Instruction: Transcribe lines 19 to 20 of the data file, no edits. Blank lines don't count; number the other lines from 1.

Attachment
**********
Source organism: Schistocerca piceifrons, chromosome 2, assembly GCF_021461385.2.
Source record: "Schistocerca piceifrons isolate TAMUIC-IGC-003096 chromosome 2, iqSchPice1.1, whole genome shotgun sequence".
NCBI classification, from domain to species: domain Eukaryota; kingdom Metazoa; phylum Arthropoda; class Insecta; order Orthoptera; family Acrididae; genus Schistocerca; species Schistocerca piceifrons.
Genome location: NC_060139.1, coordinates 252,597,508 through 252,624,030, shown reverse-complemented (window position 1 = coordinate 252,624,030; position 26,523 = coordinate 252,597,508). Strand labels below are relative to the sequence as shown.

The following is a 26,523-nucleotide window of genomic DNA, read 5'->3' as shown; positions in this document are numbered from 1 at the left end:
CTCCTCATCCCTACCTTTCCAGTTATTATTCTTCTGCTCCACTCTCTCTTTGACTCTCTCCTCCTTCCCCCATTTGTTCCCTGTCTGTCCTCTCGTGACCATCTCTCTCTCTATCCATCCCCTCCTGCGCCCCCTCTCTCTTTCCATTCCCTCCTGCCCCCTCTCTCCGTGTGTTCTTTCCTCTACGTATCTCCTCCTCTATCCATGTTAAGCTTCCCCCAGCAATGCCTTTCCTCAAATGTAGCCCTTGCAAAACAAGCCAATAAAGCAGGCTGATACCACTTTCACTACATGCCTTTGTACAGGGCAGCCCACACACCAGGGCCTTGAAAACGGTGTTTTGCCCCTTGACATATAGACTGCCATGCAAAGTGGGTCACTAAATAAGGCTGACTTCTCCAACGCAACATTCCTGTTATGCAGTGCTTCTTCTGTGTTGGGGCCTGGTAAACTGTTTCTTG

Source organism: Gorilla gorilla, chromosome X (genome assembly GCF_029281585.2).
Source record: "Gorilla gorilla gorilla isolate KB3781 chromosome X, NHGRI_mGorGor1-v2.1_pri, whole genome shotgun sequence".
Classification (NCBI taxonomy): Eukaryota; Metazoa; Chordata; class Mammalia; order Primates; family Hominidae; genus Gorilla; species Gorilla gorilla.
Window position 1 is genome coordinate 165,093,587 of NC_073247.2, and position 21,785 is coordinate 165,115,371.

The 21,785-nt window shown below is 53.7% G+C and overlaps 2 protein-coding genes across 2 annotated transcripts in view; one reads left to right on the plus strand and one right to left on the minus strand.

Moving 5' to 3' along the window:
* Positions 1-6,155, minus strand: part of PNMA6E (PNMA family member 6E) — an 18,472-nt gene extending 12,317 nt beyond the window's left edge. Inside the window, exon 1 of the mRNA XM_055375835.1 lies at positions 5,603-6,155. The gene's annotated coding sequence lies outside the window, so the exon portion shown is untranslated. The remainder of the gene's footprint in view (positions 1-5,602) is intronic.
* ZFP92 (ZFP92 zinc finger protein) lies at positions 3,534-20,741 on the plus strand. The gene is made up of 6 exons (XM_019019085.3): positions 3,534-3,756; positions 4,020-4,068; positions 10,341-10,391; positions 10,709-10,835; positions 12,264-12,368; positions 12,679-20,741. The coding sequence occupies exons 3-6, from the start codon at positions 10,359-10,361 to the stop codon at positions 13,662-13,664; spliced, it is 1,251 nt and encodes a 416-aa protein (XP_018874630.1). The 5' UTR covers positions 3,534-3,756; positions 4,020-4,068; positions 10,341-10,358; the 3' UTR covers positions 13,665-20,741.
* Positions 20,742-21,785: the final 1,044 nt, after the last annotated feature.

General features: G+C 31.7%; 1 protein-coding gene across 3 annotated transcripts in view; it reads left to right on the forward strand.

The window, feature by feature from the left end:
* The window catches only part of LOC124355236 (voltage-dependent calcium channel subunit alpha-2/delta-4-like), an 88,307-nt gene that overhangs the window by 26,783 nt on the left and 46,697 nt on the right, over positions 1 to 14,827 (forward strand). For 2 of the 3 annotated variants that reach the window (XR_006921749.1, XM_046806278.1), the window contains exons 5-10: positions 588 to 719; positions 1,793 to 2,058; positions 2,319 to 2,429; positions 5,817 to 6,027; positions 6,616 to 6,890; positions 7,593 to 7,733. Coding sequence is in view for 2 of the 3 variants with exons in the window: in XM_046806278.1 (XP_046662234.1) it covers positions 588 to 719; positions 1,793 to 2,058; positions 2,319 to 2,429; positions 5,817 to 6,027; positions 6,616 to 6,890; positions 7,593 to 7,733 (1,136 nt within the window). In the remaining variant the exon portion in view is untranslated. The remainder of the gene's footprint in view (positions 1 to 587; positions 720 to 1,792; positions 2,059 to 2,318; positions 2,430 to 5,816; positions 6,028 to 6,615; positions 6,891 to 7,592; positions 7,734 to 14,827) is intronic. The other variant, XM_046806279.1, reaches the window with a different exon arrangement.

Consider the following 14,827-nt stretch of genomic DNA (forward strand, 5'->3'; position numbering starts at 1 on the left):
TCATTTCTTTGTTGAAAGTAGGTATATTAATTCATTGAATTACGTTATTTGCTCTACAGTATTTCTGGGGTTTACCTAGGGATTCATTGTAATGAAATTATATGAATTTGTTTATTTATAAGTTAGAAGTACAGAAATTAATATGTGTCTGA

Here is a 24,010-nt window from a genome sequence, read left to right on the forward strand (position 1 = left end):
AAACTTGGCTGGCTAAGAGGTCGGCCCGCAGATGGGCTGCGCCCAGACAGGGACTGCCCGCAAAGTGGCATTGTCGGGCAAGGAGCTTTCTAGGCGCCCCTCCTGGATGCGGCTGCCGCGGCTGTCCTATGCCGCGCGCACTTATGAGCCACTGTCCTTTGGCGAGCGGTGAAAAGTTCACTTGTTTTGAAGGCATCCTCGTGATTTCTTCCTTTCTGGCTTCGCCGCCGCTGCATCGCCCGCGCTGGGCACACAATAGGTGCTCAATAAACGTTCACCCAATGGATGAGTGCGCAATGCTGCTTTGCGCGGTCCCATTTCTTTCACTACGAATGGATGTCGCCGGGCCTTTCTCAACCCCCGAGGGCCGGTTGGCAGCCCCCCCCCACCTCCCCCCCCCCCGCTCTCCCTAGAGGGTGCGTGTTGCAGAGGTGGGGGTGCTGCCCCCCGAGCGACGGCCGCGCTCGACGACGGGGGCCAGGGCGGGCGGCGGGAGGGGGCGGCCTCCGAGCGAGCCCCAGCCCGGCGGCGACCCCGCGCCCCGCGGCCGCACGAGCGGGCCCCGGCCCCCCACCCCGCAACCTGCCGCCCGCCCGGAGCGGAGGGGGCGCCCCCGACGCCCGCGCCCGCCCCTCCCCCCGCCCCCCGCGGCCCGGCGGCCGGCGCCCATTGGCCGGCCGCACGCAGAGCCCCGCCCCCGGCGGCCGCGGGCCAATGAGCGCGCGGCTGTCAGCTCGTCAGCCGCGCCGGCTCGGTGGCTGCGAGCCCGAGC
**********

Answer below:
Consider the following 14,827-nt stretch of genomic DNA (forward strand, 5'->3'; position numbering starts at 1 on the left):
TCATTTCTTTGTTGAAAGTAGGTATATTAATTCATTGAATTACGTTATTTGCTCTACAGTATTTCTGGGGTTTACCTAGGGATTCATTGTAATGAAATTATATGAATTTGTTTATTTATAAGTTAGAAGTACAGAAATTAATATGTGTCTGA